I've never even seen a Blackberry or heard of it except on the internet.

    It's not remotely necessary to your average, vital business. It just makes things faster and easier and more expansive.

    If you mean big mega-corporate business yuppies specifically? Yeah, sure, maybe.

    Personally, I'm a country boy. "A country boy can survive." You want to stop me you have to take away my hands.

    Incenjucar on
  • VeegeezeeVeegeezee Registered User regular
    edited April 2007
    Incenjucar wrote: »
    I've never even seen a Blackberry or heard of it except on the internet.

    It's not remotely necessary to your average, vital business. It just makes things faster and easier and more expansive.

    If you mean big mega-corporate business yuppies specifically? Yeah, sure, maybe.

    Personally, I'm a country boy. "A country boy can survive." You want to stop me you have to take away my hands.

    Or your supply chain, unless you're a subsistence farmer or hunter.

    Veegeezee on
  • monikermoniker Registered User regular
    edited April 2007
    ege02 wrote: »
    The Cat wrote: »
    way to generalise from networked communication tools to anything that involves not using our bare hands to eke out an existence there champ

    I think what I mean when I say "technology" is rather clear.

    Not really. Would you extend it to computers themselves or just the interconnectedness of them and people operating them in this day and age? How about particular software? Do you mean strictly communication related aspects or can it branch out to manufacturing related? Are you basically talking about everything that has a silicon chip, more, less, what?

    moniker on
  • ege02ege02 __BANNED USERS regular
    edited April 2007
    moniker wrote: »
    ege02 wrote: »
    The Cat wrote: »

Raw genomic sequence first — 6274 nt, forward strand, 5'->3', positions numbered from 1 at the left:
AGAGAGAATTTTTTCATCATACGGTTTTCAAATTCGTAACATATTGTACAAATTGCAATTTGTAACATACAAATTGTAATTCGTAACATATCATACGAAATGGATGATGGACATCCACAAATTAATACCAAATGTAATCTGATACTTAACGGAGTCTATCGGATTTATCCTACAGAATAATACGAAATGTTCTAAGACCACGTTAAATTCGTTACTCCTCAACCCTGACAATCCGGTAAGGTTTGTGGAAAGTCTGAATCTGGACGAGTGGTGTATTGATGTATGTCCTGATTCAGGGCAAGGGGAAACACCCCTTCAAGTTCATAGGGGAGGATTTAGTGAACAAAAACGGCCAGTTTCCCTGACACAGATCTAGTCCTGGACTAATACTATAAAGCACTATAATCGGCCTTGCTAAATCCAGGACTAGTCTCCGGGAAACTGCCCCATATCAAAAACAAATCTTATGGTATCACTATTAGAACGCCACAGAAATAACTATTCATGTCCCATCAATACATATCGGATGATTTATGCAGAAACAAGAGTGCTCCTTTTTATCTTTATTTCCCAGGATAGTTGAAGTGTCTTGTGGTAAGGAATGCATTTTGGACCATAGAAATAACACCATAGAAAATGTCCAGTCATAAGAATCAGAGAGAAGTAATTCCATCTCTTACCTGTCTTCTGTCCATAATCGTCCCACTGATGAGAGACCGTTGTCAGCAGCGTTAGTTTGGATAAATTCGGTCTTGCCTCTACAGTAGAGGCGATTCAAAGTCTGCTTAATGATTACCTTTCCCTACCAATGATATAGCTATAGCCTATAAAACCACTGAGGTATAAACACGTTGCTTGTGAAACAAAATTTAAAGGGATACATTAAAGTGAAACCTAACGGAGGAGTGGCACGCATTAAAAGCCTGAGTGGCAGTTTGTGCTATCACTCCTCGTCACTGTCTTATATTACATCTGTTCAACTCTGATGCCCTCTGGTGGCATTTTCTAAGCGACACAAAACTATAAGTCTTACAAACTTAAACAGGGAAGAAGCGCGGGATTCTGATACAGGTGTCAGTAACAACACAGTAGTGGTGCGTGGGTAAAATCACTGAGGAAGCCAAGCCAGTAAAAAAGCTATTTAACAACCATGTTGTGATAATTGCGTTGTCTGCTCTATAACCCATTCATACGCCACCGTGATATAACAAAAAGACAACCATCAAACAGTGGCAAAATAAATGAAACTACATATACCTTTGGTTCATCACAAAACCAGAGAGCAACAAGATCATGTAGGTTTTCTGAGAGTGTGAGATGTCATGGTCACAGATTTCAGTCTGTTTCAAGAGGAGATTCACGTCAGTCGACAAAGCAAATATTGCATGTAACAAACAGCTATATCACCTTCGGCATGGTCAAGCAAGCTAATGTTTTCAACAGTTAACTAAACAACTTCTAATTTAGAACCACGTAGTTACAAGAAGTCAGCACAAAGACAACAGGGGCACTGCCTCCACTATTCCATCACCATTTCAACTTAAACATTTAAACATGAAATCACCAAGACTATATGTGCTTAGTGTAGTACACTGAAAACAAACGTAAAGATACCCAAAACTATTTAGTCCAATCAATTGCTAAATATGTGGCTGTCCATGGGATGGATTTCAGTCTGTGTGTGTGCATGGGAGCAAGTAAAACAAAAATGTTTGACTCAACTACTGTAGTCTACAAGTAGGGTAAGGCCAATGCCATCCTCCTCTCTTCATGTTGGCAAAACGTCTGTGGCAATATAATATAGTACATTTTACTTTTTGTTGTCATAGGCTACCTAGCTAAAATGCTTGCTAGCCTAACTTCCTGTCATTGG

way to generalise from networked communication tools to anything that involves not using our bare hands to eke out an existence there champ

    I think what I mean when I say "technology" is rather clear.

    Not really. Would you extend it to computers themselves or just the interconnectedness of them and people operating them in this day and age? How about particular software? Do you mean strictly communication related aspects or can it branch out to manufacturing related? Are you basically talking about everything that has a silicon chip, more, less, what?

    As I said, the context of the OP makes it clear.

    But I'll give in just this once, because you're cool: I am talking about communication and interconnectedness.

    ege02 on
  • IncenjucarIncenjucar VChatter Seattle, WARegistered User regular
    edited April 2007
    Veegeezee wrote: »
    Or your supply chain, unless you're a subsistence farmer or hunter.

    What part of "country" boy didn't come through.

    Freshly-murdered wild bunnies are delicious.

    Incenjucar on
  • PicardathonPicardathon Registered User regular
    edited April 2007
    I percieve it as more than just being connected, but rather being connected to the point where this chaos can occur when the network shuts down.
    Its rather pathetic, but like I said, it says more about necessary fixes to our society than an issue with the technology itself.
    Or the short answer: Yes, but what can we do about it?

    Picardathon on
  • monikermoniker Registered User regular
    edited April 2007
    ege02 wrote: »
    I am talking about communication and interconnectedness.